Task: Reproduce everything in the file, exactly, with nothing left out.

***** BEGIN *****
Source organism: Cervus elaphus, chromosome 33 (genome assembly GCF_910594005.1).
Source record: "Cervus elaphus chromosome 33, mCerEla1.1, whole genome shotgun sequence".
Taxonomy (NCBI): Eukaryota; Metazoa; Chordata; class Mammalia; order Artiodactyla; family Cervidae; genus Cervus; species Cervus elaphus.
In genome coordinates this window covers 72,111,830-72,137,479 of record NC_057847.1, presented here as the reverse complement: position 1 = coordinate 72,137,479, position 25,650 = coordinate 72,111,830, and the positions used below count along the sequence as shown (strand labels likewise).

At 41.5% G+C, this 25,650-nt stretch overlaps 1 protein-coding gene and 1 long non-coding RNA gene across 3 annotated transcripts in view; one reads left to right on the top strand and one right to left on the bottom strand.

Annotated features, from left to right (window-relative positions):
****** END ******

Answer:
Source organism: Cervus elaphus, chromosome 33 (genome assembly GCF_910594005.1).
Source record: "Cervus elaphus chromosome 33, mCerEla1.1, whole genome shotgun sequence".
Taxonomy (NCBI): Eukaryota; Metazoa; Chordata; class Mammalia; order Artiodactyla; family Cervidae; genus Cervus; species Cervus elaphus.
In genome coordinates this window covers 72,111,830-72,137,479 of record NC_057847.1, presented here as the reverse complement: position 1 = coordinate 72,137,479, position 25,650 = coordinate 72,111,830, and the positions used below count along the sequence as shown (strand labels likewise).

At 41.5% G+C, this 25,650-nt stretch overlaps 1 protein-coding gene and 1 long non-coding RNA gene across 3 annotated transcripts in view; one reads left to right on the top strand and one right to left on the bottom strand.

Annotated features, from left to right (window-relative positions):